The Detroit Institute of Arts has announced that three of the city's automakers have pledged a total of $26 million in support of a "grand bargain" designed to offset pension and healthcare costs for retired city employees and prevent the institute's collection from being sold.
The pledges of $10 million from the Ford Motor Company Fund, $6 million from the Chrysler Group, and $5 million each from General Motors and the GM Foundation will count toward DIA's commitment to raise $100 million for the "grand bargain" proposed by Chief U.S. District Judge Gerald Rosen. As part of the deal, which will provide city pensioners with more than $800 million from donors, foundations, and the state of Michigan over twenty years, the city will transfer ownership of DIA's collection, building, and related assets to the private nonprofit corporation that currently operates the museum.
To date, the DIA campaign has secured commitments totaling $70 million toward its goal, DIA board chair Eugene Gargaro, Jr. told the Detroit News. The automakers' pledges will likely lead to smaller but significant contributions from the city's auto suppliers and other corporate players, including DTE Energy, which is expected to contribute roughly $5 million, and Dan Gilbert and the Quicken Loans family of companies, which are considering a similar-size contribution, the Detroit News reports. Industrialist Roger Penske and Blue Cross Blue Shield of Michigan also are expected to join the campaign as pressure builds to secure the deal before July 11, when the city's creditors finish voting on the debt adjustment plan.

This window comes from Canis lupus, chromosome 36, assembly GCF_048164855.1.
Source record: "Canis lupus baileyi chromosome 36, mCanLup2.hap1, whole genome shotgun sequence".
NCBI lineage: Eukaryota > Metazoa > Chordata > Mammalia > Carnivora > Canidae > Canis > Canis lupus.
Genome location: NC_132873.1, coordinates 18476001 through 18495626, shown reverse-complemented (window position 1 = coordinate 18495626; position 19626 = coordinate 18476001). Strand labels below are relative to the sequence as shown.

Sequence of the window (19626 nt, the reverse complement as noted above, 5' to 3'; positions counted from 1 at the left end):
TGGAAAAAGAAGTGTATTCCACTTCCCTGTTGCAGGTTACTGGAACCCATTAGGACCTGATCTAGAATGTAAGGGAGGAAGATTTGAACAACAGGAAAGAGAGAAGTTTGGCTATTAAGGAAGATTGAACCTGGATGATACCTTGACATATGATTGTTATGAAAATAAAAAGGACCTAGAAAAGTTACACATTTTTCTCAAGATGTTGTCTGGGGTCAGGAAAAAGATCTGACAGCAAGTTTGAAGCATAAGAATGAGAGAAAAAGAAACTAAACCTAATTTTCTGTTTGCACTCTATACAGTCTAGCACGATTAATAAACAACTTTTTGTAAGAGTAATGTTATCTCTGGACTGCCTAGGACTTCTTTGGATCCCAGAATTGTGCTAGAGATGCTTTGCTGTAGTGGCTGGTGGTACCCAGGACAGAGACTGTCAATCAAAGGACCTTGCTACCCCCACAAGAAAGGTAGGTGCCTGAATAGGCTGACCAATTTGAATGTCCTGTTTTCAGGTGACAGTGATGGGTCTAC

"[W]e are extremely pleased and appreciative of this remarkable financial commitment by the leadership of our corporate community to support the grand bargain," said Gargaro in a statement. "This exemplary leadership, along with that of other donors yet to participate in this critically important initiative, will provide the additional momentum and excitement necessary for the DIA to satisfy its $100 million grand bargain pledge."